They’re Watching Us

Ariel Dorfman from an revised essay collected in Homeland Security Ate My Speech .. highly recommended.

As the 2001 Patriot Act proves …, if people are frightened enough, manipulated enough, fear-mongered enough, they are more than willing to abrogate their own freedom … in the name of personal and national security. And if there were to be another terrorist attack like the vile ones perpetrated on September 11th 2001, even more invasive surveillance would be eagerly authorized, indeed demanded. Think of what fanatics like them could do with such colossal executive muscle at their disposal. Though what’s unsettling is to grasp that prospective tyrants wouldn’t require new legislation, now as during so much American history, to rein in free expression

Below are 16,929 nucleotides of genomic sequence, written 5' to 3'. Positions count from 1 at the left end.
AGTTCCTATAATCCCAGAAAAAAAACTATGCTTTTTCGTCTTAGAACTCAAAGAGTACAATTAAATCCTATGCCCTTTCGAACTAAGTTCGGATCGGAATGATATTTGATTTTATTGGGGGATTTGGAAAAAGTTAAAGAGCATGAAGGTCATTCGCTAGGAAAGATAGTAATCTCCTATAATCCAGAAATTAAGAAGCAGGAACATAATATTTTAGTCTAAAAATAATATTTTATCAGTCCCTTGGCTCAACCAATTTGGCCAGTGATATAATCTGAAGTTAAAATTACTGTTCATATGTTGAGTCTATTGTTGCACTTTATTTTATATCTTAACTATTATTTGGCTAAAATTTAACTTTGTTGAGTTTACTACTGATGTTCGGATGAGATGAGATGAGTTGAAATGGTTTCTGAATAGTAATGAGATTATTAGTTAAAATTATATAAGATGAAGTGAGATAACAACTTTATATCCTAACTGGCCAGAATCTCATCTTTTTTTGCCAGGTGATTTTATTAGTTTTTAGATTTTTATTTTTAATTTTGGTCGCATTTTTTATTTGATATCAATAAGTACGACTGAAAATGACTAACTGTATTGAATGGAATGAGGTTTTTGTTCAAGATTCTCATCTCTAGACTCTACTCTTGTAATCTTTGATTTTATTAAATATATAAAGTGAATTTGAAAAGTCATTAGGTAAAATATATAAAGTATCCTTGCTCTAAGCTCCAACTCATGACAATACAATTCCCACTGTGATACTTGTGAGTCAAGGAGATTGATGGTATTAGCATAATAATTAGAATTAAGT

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The Letter Z

WZzf2Bwp15MR9RfO26Z9OERX8Fog8a_mediumA favorite phrase of Il Douchebag, which he often applies without any reasonable signification, is “like a dog.” While watching the fascist horror arising in Portland, Oregon, and wondering about where the kidnapped protestors might be taken for further interrogation and bodily harm, I was reminded of Franz Kafka’s The Trial. The link occurs in the final lines of Kafka’s great novel:

Where was the judge he’d never seen? Where was the high
court he’d never reached? He raised his hands and spread
out all his fingers.

But the hands of one man were right at K.’s throat,
while the other thrust the knife into his heart and
turned it there twice. With failing sight K. saw how
the men drew near his face, leaning cheek-to-cheek
to observe the verdict. “Like a dog!” he said; it seemed
as though the shame was to outlive him.

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